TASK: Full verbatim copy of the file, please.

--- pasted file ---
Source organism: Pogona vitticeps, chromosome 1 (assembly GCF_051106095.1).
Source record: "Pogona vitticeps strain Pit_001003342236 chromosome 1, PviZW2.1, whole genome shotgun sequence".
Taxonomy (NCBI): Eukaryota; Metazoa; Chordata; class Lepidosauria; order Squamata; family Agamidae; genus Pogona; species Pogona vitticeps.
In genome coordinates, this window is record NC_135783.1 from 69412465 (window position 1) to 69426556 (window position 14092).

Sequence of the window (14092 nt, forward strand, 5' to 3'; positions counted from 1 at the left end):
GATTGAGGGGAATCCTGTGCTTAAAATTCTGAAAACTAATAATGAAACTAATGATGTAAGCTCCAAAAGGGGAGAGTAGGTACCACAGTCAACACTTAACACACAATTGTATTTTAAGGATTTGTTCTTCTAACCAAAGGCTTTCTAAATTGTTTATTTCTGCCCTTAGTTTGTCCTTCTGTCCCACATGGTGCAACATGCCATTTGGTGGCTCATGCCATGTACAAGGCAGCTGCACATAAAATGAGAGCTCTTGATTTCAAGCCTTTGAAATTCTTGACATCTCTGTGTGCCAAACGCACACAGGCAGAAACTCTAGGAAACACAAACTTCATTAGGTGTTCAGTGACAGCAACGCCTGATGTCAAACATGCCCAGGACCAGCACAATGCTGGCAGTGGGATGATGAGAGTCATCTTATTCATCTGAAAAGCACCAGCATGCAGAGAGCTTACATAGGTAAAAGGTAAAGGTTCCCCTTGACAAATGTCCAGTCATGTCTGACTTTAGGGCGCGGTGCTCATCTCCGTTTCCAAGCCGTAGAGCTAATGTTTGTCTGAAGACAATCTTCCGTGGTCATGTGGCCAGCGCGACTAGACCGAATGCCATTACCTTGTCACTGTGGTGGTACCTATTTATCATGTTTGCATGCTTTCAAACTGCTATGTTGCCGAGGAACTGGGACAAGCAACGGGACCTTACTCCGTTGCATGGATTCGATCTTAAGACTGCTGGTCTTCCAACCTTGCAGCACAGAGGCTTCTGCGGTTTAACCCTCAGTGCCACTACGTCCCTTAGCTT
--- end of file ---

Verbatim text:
Source organism: Pogona vitticeps, chromosome 1 (assembly GCF_051106095.1).
Source record: "Pogona vitticeps strain Pit_001003342236 chromosome 1, PviZW2.1, whole genome shotgun sequence".
Taxonomy (NCBI): Eukaryota; Metazoa; Chordata; class Lepidosauria; order Squamata; family Agamidae; genus Pogona; species Pogona vitticeps.
In genome coordinates, this window is record NC_135783.1 from 69412465 (window position 1) to 69426556 (window position 14092).

Sequence of the window (14092 nt, forward strand, 5' to 3'; positions counted from 1 at the left end):
GATTGAGGGGAATCCTGTGCTTAAAATTCTGAAAACTAATAATGAAACTAATGATGTAAGCTCCAAAAGGGGAGAGTAGGTACCACAGTCAACACTTAACACACAATTGTATTTTAAGGATTTGTTCTTCTAACCAAAGGCTTTCTAAATTGTTTATTTCTGCCCTTAGTTTGTCCTTCTGTCCCACATGGTGCAACATGCCATTTGGTGGCTCATGCCATGTACAAGGCAGCTGCACATAAAATGAGAGCTCTTGATTTCAAGCCTTTGAAATTCTTGACATCTCTGTGTGCCAAACGCACACAGGCAGAAACTCTAGGAAACACAAACTTCATTAGGTGTTCAGTGACAGCAACGCCTGATGTCAAACATGCCCAGGACCAGCACAATGCTGGCAGTGGGATGATGAGAGTCATCTTATTCATCTGAAAAGCACCAGCATGCAGAGAGCTTACATAGGTAAAAGGTAAAGGTTCCCCTTGACAAATGTCCAGTCATGTCTGACTTTAGGGCGCGGTGCTCATCTCCGTTTCCAAGCCGTAGAGCTAATGTTTGTCTGAAGACAATCTTCCGTGGTCATGTGGCCAGCGCGACTAGACCGAATGCCATTACCTTGTCACTGTGGTGGTACCTATTTATCATGTTTGCATGCTTTCAAACTGCTATGTTGCCGAGGAACTGGGACAAGCAACGGGACCTTACTCCGTTGCATGGATTCGATCTTAAGACTGCTGGTCTTCCAACCTTGCAGCACAGAGGCTTCTGCGGTTTAACCCTCAGTGCCACTACGTCCCTTAGCTT